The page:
It turned out that the gentleman was a retired engineer, a good-humored fellow, and had published a collection of stories himself. (Romanians love books and writing as much as Americans love pizzas and guns.) We had a wonderful conversation, realized that we lived in the same neighborhood, and when we exchanged business cards, as old-fashioned people do, I realized that Vasile was also the chairman of the local Jewish community. Noticing my interest, he said without hesitation: “If you have time this Saturday, why don’t you come to our synagogue at 10 in the morning? I will give you a tour of the building, it’s quite beautiful, and then you can celebrate shabbat with us.” I felt the need to point out that I was not Jewish, but he cut me off, “And why would that bother us?”, as if it was the silliest excuse he had ever heard.
I did show up and met a very welcoming community of mostly elderly gentlemen and a young family from the United States, living in Romania at the time. To cut this long-winding story short, they later moved to Vienna and I became their house/cat sitter for two summers. So, if I had stayed at home that summer evening in Targu Mures, or played on my phone instead of reading a book, or ignored the gentleman’s question, I never would have had the chance to live in Vienna for a few months and I wouldn’t have discovered what is probably my favorite city in the world.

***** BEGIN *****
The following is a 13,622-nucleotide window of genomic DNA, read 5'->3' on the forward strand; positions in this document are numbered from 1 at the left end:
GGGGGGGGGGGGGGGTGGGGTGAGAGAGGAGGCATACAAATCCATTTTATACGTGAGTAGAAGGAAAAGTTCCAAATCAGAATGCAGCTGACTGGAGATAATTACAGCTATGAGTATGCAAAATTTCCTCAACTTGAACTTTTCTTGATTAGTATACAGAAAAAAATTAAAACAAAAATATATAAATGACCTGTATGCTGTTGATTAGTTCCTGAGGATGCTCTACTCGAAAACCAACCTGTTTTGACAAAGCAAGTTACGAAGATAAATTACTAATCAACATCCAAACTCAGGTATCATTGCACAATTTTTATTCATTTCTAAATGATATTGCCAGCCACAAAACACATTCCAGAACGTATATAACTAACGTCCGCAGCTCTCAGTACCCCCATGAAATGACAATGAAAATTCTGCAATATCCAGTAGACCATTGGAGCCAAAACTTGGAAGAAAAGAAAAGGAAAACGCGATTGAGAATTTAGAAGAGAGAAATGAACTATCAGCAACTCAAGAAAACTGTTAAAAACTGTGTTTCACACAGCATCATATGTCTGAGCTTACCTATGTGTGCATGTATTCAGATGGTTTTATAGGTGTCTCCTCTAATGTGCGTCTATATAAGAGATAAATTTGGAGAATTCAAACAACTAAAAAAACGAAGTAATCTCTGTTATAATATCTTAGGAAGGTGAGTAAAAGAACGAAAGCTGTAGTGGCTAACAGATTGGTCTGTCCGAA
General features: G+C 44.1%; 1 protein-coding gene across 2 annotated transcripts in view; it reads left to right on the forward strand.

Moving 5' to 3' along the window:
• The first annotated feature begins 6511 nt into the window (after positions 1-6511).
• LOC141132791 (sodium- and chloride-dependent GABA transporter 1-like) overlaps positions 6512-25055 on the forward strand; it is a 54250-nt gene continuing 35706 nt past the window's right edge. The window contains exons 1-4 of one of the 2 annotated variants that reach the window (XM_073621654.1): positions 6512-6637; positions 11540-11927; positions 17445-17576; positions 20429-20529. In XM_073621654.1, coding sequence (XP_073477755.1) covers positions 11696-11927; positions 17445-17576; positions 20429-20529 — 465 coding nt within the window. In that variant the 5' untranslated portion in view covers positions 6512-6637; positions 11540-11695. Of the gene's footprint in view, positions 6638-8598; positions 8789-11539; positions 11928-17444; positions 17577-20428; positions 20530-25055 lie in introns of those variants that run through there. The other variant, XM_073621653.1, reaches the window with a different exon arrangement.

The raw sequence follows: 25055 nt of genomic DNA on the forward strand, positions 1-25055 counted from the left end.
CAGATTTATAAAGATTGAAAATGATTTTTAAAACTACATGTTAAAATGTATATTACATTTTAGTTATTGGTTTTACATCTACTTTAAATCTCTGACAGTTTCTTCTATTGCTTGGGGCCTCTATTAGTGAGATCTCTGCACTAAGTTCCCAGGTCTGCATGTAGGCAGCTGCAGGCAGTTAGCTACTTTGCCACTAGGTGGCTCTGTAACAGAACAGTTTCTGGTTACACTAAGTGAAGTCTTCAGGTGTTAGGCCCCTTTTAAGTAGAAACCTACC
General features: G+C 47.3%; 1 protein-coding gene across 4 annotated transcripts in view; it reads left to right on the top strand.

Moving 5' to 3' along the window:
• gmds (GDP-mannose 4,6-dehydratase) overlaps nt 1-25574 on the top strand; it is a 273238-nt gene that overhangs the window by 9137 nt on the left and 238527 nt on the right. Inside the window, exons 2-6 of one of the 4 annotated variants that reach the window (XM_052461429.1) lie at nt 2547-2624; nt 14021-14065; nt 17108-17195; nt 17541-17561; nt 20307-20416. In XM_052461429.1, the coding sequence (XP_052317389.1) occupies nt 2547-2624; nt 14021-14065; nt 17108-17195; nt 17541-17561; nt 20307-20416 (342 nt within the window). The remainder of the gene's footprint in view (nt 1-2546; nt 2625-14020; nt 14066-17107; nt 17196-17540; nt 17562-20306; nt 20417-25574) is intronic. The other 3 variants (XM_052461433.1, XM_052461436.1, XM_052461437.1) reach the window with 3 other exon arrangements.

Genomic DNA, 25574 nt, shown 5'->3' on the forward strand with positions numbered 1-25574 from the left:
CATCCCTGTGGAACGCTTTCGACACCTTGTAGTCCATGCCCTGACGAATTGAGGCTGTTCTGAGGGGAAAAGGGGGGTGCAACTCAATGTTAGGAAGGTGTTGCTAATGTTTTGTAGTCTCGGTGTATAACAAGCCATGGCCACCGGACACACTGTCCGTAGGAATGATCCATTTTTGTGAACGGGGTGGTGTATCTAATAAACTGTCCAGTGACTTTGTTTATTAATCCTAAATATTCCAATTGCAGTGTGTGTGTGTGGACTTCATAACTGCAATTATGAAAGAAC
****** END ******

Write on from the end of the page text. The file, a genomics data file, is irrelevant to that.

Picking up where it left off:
A city with quite some cute little parks, too, coincidentally.
The people who approach me are usually older, the ones who are lonely and have time to talk. Often, it’s people walking their dogs. But I have also met interesting young people that way. They are often intelligent individuals who appreciate the sight of someone reading or writing. And of course there are the homeless and the beggars, but they have the best stories of all.
Only the Jehovah’s Witnesses can be annoying. But when I lived in Cochabamba, I even spoke with those freaks, using them as Spanish tutors sent from heaven, as much as they were threatening me with the prospect of going to hell.
There is a reason why I am tapping into these memories now. We probably won’t be able to travel far and wide for the next year or two. But, as you have seen, it’s not necessary to travel far and wide. Once you can go to the park again, just listen to people, and you may be surprised by how many beautiful souls and stories have been living around you all your life.